The galleries walk visitors through the activities of day-to-day life. An agriculture section shows the tools available to latter-day farmers – rather hefty turf-cutters and the rusted remains of a familiar looking spade. After work, labourers might relax with a board game. The museum demonstrates ‘Par Impur’ and ‘Ludus Latrunculorum’—Roman chequers often with a little ‘denarii’ bet on the side. Some archaeological finds show the comical side to life in Verulamium. A large density of brooches near the bathhouse entrance suggests a jewellery vendor sat just outside. Brooches were the main means of fastening Roman togas and, without modern spring mechanisms, tended be quite brittle. One can almost imagine an unfortunate bather clumsily snapping his pin, rushing out tunic desperately clasped round the waist, gladly met by the opportunistic merchant charging twice the price for a substitute.  
 
Verulamium Museum wall paintings.
© St Albans Museums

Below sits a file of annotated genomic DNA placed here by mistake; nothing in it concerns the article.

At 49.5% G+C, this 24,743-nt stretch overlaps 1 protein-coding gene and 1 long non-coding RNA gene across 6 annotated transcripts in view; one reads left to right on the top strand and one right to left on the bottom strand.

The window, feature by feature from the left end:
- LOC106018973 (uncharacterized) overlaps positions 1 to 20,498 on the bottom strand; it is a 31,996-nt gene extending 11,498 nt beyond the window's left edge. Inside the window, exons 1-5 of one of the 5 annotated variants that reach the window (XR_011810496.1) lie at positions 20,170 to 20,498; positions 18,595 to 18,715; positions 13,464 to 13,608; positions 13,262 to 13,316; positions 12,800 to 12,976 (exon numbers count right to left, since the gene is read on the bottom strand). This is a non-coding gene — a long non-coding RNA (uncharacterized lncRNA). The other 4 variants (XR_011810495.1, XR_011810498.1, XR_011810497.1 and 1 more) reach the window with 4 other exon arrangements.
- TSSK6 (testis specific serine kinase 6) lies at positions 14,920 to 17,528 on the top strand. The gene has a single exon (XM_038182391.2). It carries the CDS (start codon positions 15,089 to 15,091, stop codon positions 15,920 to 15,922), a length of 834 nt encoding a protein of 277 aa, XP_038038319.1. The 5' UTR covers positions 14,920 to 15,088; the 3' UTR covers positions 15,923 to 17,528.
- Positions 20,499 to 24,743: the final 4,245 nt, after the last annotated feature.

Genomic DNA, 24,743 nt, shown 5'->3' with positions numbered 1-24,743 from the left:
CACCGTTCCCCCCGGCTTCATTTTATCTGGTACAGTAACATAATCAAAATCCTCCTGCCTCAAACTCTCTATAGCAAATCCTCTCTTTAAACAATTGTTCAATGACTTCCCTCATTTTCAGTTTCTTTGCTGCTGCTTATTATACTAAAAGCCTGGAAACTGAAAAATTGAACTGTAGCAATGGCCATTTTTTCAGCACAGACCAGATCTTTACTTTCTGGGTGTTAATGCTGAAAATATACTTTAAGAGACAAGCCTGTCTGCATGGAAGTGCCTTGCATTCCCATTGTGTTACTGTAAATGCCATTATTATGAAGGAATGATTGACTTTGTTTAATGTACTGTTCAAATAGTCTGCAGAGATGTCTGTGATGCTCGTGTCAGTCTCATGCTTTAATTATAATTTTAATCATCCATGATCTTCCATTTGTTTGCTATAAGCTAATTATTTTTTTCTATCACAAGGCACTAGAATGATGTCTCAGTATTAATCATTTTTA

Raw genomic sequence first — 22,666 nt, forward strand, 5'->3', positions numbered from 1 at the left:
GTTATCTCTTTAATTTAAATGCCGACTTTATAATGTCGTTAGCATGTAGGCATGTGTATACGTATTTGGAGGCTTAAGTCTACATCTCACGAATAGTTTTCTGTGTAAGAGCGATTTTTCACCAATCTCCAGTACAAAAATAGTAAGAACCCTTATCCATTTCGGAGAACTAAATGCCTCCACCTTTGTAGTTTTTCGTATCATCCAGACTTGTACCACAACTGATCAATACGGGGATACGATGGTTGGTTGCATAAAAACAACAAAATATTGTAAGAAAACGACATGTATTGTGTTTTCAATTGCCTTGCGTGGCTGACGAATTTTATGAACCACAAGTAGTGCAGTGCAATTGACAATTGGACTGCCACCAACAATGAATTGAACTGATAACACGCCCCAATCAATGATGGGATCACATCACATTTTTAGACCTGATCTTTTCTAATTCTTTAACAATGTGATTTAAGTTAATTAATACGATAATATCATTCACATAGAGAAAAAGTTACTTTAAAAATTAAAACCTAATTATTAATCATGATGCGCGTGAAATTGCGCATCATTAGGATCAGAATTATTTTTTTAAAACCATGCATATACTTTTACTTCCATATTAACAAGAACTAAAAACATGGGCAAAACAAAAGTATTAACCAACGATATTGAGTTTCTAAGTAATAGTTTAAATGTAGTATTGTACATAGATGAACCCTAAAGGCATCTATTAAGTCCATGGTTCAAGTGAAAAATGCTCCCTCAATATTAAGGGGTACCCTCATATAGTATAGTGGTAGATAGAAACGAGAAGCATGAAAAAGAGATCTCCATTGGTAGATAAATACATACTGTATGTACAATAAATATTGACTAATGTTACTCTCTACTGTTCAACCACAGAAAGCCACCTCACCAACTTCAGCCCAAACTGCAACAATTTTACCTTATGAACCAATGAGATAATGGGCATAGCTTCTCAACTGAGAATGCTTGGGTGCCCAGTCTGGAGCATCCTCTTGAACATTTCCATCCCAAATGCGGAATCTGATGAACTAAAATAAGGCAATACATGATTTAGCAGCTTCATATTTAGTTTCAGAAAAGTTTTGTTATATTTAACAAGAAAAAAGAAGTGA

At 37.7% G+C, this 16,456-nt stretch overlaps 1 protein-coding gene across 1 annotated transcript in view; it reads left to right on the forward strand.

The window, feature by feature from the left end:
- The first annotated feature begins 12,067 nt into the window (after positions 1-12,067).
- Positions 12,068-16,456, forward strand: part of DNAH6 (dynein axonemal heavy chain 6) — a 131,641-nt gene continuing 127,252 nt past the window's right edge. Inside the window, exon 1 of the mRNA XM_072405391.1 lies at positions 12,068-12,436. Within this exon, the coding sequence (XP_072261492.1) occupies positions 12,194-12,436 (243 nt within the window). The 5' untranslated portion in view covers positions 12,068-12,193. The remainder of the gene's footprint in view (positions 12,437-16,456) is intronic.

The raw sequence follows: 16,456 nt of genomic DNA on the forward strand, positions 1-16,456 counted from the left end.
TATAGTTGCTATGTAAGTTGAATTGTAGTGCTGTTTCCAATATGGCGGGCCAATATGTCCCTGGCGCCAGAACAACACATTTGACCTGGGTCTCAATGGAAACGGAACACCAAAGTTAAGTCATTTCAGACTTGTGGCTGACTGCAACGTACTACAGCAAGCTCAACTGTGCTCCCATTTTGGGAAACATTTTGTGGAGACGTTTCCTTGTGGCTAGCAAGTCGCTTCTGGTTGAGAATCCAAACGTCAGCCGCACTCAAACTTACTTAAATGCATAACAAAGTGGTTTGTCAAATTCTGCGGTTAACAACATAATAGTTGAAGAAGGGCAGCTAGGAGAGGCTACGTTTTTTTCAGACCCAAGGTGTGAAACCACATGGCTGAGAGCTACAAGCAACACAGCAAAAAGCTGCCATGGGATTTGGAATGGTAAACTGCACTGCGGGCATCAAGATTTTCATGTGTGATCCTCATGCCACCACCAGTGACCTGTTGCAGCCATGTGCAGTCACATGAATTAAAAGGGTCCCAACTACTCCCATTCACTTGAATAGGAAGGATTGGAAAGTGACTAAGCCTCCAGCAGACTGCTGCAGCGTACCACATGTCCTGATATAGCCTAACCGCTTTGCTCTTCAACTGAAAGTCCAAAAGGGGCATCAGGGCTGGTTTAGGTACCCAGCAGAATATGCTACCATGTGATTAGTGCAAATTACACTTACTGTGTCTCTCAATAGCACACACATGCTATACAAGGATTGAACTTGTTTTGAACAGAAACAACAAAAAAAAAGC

But who were the people living out these daily scenes? One of the most interesting revelations disclosed by the museum’s discoveries is the likely background of Verulamium’s inhabitants. Many of the objects unearthed suggest a blurring of Roman and local British customs. A beautifully ornate statue of Mercury—a traditional Roman God of commerce and luck—displayed in the museum, was found with a Celtic ring around its neck. The worshipper, it appears, may have merged the two cultural traditions. Similarly, the ‘Burial’ gallery shows the finds from one nobleman’s grave. The objects include a flowing silver jug, likely manufactured in Gaul, and elaborate glasswork only produced on the continent. However, the grave also contains a metal ale-straining pot, an heirloom common to native British cultures that was likely to have been 200 hundred years old at the time of its burial. Curator to the museum’s collection David Thorold contends that the individuals behind the Mercury statue, the burial finds, and indeed most of Verulamium’s inhabitants, were very likely native Britons. More recent archaeological study has revealed that St. Albans was the site of a pre-Roman, Iron Age settlement. This township’s inhabitants likely stayed put throughout the Roman invasion, happily adopting their new ruler’s customs and objects.